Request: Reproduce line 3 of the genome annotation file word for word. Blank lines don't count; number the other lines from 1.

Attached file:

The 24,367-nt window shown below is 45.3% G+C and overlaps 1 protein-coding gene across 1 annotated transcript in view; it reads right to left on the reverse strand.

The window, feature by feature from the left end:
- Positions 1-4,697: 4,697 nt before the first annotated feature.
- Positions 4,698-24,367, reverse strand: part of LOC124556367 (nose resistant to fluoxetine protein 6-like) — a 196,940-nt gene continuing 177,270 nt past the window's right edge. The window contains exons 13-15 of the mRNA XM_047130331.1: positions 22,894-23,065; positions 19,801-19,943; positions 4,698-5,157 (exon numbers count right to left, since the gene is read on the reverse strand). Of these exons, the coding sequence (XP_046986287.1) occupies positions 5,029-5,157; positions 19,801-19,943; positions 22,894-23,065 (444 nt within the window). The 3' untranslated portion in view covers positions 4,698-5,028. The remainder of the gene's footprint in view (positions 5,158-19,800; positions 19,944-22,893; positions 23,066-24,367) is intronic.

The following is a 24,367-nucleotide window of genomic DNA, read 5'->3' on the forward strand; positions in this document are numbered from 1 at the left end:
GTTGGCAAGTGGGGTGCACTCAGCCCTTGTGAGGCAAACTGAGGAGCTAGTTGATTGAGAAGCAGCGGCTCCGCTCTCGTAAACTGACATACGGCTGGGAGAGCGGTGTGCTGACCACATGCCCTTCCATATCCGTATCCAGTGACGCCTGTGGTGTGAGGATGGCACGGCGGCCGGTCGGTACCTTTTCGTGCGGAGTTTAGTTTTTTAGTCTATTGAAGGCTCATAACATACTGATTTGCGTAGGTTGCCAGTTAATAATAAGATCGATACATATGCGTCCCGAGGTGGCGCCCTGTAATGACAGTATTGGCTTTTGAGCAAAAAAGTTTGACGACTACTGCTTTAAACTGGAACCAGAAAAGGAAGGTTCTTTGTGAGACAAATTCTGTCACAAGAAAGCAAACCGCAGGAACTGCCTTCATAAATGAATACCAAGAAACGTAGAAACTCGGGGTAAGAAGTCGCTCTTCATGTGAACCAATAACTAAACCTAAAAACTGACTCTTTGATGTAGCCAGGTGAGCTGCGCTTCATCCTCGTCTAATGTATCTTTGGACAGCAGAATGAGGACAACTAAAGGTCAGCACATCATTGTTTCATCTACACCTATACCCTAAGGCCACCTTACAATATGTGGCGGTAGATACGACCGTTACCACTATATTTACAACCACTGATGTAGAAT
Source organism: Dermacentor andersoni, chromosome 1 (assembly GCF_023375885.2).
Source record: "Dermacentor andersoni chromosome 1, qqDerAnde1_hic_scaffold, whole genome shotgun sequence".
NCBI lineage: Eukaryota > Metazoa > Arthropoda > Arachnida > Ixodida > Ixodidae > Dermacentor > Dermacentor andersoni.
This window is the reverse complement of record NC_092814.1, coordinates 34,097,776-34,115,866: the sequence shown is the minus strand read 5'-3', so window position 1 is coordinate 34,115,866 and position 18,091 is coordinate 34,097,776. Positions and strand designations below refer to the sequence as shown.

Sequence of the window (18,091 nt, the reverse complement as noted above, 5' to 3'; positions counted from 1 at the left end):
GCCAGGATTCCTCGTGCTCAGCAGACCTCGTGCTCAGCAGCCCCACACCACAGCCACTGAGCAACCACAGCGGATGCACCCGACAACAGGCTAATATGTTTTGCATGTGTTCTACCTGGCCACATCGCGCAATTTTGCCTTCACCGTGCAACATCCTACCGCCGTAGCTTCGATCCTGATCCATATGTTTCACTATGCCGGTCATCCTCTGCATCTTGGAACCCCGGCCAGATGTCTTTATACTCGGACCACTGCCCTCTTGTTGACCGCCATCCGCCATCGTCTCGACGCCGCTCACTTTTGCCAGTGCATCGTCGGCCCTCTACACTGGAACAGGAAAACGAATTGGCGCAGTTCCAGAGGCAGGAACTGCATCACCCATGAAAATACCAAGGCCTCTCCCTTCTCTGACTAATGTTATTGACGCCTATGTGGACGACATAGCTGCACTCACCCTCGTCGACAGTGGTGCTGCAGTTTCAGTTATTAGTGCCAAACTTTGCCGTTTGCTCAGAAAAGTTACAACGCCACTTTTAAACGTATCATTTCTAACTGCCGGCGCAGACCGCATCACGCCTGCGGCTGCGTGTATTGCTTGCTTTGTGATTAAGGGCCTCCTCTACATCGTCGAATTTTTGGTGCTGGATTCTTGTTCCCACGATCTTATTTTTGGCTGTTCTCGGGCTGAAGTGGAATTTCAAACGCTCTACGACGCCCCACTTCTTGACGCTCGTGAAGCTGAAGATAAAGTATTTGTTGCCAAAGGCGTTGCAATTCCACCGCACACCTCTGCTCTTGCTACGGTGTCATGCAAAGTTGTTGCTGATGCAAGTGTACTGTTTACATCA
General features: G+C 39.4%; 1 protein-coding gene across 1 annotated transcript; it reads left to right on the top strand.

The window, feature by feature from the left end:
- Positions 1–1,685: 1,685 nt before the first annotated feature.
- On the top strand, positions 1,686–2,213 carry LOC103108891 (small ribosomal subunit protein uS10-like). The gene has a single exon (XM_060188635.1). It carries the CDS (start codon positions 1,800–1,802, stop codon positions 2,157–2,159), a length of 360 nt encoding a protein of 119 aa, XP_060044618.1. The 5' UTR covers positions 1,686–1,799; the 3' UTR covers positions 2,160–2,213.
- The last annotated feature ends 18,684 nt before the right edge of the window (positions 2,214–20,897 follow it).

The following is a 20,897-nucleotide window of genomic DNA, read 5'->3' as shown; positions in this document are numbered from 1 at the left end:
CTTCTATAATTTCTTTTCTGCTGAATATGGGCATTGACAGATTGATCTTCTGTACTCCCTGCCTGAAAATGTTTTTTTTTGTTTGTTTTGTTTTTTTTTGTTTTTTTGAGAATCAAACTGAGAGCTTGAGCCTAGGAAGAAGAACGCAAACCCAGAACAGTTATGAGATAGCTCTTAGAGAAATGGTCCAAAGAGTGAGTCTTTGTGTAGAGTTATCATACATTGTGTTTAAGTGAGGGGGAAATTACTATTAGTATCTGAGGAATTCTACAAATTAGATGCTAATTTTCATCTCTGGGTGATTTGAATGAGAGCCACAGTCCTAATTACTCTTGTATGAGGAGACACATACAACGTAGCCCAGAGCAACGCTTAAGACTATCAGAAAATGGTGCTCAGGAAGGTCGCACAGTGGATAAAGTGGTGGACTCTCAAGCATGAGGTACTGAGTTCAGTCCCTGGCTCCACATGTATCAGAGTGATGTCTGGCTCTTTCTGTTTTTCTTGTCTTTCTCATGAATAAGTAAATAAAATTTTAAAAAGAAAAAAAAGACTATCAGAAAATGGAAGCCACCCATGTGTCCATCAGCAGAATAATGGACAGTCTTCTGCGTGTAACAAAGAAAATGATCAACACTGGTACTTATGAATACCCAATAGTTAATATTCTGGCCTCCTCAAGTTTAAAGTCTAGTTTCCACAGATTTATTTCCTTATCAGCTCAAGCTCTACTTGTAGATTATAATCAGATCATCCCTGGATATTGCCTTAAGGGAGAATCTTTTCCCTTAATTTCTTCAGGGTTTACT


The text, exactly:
- Positions 1-4,697: 4,697 nt before the first annotated feature.